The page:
Business Continuity Planning

The Power of LinkedIn for BC/DR

With the ever-growing amount of social media platforms, it’s inevitable that you find yourself using at least one form of social media throughout the day. As of 2017, 77% of US adults are on social media; odds are, you are using one of them. In the professional world, social media is a great way to network, build B2B partner relationships and form avenues of communication between other individuals in your industry. Here are some interesting facts about the platform that may boost your professionalism the most, LinkedIn.

As of 2018, LinkedIn has over 500 million members. Of those members, 260 million log-in monthly, and of those monthly users, 40% are daily users. That makes for a great tool to utilize in building beneficial business relationships with others in the business continuity and disaster recovery industry. In fact, amongst Fortune 500 Companies, LinkedIn is the most used social media platform.  Most users of LinkedIn are high-level decision makers who leverage the platform to accomplish a variety of business tasks. Whether its gathering news, marketing, networking, or hiring, the opportunities are endless. Ninety-one percent of executives rated LinkedIn as their number one choice for professionally relevant content. Content consumption has jumped tremendously over recent years, so it’s no longer just person-to-person interaction, it is also useful for reading and sharing business content amongst a large set of people, across many different industries, including business continuity and disaster recovery.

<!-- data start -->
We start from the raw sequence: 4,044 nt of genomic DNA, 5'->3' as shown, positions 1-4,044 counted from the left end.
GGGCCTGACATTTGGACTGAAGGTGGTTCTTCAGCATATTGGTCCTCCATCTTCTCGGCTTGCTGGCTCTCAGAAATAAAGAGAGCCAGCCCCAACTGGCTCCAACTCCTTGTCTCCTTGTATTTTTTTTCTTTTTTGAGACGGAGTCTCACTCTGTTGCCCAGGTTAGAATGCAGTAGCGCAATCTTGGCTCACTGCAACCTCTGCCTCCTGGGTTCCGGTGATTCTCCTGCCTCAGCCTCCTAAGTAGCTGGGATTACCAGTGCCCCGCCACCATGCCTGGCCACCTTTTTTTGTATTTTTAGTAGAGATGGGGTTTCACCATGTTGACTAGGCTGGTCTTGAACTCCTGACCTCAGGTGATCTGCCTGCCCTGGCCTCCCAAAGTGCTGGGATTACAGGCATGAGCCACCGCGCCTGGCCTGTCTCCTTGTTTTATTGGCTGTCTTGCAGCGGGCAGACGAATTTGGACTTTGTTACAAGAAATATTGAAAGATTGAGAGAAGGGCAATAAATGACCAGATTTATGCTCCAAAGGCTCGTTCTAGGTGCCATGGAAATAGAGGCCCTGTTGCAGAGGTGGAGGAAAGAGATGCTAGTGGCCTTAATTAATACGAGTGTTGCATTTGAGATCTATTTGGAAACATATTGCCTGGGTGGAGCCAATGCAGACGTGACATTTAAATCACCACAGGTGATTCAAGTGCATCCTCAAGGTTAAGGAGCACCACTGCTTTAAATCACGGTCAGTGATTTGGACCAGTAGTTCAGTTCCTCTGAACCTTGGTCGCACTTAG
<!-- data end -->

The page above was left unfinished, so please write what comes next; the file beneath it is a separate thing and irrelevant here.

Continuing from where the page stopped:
A tool so powerful is only beneficial if you use it properly, so put some time into creating a powerful, attention grabbing LinkedIn profile. Here are a few tips on how to spruce up your profile:

  • Be warm and welcoming: This might seem like common sense, but you want people to click follow, not unfollow.
  • Choose a Professional Photo: A clear, friendly, professional picture is important. Don’t have a photo of you with a group of friends from last week’s party.
  • Show relevant work information: List some achievements, projects, and overall professional experience that sets you apart from others or makes you more valuable.
  • Update your status: Activity goes a long way, it shows you care and that you are actively trying to further yourself professionally. Ideally, update your status once a week.
  • Build up your connections: Now that you have your profile all figured out it’s time to add some connections. Don’t go overboard, keep it relevant. Try to start with a minimum of 50-100 connections.

Social media isn’t going away any time soon, and LinkedIn is basically a must have in the professional world.  Now that I’ve thrown some facts and tasks your way, you have a good foundation to help you grow your LinkedIn profile. And may I suggest a great starting point, follow BC in the Cloud for up-to-date business continuity and disaster recovery news and insight.


You Say Social Media like it’s a Bad Thing

When you see a company trending on social media, do you automatically assume that it’s going to be scandalous gossip? Because I do.  But what if I told you companies could become a player in the game and change the way they appear on social media?

Social media has obliterated traditional communication with its inventiveness and convenience.  Today, it is a rarity to see someone walking around without their phone attached at their hip. This need to be in constant communication with our technologies has changed the way people access information.  “How?” you might ask.  In today’s news reporting world, long before reputable news agencies can report an event, the specifics are already circulating social media avenues in real-time thanks to our societies avid Facebookers and Tweeters.  The answers to all your questions are at your fingertips, quite literally!  You can find an answer to almost any question with a few clicks in Safari or Chrome.